Britain’s Got Talent judge Amanda Holden has revealed her fears when it comes to her career as an actress and a presenter. The 47-year-old has admitted she knows work will become scare once her looks start to fail her.
Amanda – who has been very open about her strict beauty regime in the past – has recently signed a deal with shopping channel QVC to front her own range of furniture and homeware, hoping that may foolproof her future.
Speaking about her new venture, the blonde told the Daily Star: “I want this to be a legacy.
“When my face falls off and all the telly work dries up, this is actually where I want to be.
“I want to be with QVC and I want to be as big as (US TV’s) Martha Stewart in the end,” she added.
Following the birth of her daughter Hollie in 2012, Amanda admitted she gave up Botox in favour of facials.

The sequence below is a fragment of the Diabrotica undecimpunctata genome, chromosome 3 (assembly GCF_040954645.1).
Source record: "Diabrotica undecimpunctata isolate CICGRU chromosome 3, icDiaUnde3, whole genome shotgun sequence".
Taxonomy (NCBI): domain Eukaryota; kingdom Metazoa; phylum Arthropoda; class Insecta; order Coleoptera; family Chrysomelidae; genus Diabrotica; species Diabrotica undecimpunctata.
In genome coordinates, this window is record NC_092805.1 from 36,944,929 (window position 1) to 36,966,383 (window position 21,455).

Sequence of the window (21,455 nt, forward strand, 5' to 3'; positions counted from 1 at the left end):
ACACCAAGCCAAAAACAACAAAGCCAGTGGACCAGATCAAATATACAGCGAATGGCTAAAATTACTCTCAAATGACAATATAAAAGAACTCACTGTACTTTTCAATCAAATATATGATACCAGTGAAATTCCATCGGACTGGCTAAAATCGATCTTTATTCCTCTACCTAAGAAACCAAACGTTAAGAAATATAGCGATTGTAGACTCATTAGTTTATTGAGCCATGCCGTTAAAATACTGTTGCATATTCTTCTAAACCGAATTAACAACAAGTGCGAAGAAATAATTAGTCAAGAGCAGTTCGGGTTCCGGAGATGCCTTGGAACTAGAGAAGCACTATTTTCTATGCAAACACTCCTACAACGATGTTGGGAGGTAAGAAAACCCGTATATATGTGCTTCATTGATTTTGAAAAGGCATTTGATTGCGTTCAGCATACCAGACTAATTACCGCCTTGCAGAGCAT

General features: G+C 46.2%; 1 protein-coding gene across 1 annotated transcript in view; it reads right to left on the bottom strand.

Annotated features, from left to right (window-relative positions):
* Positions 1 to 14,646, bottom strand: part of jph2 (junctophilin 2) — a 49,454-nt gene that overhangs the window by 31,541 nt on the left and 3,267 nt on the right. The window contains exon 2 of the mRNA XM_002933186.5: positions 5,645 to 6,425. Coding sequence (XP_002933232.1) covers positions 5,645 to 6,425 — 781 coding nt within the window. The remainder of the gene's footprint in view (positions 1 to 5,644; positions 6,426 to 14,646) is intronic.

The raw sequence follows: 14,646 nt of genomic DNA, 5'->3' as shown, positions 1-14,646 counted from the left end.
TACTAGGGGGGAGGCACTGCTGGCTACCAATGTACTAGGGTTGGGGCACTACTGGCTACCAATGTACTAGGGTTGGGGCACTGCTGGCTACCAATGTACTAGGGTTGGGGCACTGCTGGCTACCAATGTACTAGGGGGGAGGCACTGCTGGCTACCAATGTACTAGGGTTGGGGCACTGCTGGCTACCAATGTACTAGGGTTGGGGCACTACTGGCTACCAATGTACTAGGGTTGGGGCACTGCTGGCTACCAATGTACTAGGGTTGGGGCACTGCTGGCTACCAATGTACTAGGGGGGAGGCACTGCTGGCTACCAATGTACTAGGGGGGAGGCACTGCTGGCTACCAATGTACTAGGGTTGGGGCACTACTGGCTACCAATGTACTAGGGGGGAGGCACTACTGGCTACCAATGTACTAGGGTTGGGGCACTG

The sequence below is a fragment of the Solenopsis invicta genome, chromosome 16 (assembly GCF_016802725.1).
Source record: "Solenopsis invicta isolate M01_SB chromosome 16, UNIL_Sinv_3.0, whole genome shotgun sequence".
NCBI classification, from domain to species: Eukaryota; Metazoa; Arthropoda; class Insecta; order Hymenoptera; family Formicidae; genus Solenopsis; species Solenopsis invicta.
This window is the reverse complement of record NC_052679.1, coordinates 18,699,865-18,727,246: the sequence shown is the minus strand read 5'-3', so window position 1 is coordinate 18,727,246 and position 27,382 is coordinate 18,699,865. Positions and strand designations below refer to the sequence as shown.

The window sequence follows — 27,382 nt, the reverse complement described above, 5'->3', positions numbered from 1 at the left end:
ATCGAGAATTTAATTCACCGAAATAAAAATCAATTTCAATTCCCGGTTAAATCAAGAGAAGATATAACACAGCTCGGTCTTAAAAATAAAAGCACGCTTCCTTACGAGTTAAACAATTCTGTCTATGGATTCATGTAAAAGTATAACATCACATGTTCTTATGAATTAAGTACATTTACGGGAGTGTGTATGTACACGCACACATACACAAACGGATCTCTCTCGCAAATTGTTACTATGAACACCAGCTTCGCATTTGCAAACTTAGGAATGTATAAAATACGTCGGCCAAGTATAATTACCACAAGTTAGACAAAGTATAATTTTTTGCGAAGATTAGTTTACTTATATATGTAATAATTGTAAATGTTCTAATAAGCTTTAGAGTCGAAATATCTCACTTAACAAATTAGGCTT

But now, cautious of how TV work may not last forever, as well as designing interiors, Amanda admitted she may also try her hand at fashion.
“I might move into jewellery. There are endless possibilities,” she said, before insisting she isn’t doing it for the money. “I never want to be one of those celebs who whips their name on something. I am authentic. I think viewers see through people.”
Amanda was recently left red-faced on an episode of ITV’s Britain’s Got Talent when she failed to recognise a contestant who had performed at her daughter’s birthday party.
The former Wild at Heart actress didn’t notice that magician Professor Strange – real name Allin Kempthorne – was someone she had previously employed.
As Allin took to the stage and introduced himself to judges Simon Cowell, Alesha Dixon, David Walliams and Amanda, the latter asked how long he had been performing to which he replied: “Quite a while Amanda. Have a look at me.”
Once he revealed where they had met before, Amanda gasped and told him: “God I don’t remember that!”
Commenting on the embarrassing moment, a representative for Amanda later said: “He did perform at Hollie’s birthday but as the Mad Hatter not Professor Strange which is why she didn’t recognise him.”
Words by Kirsty McCormack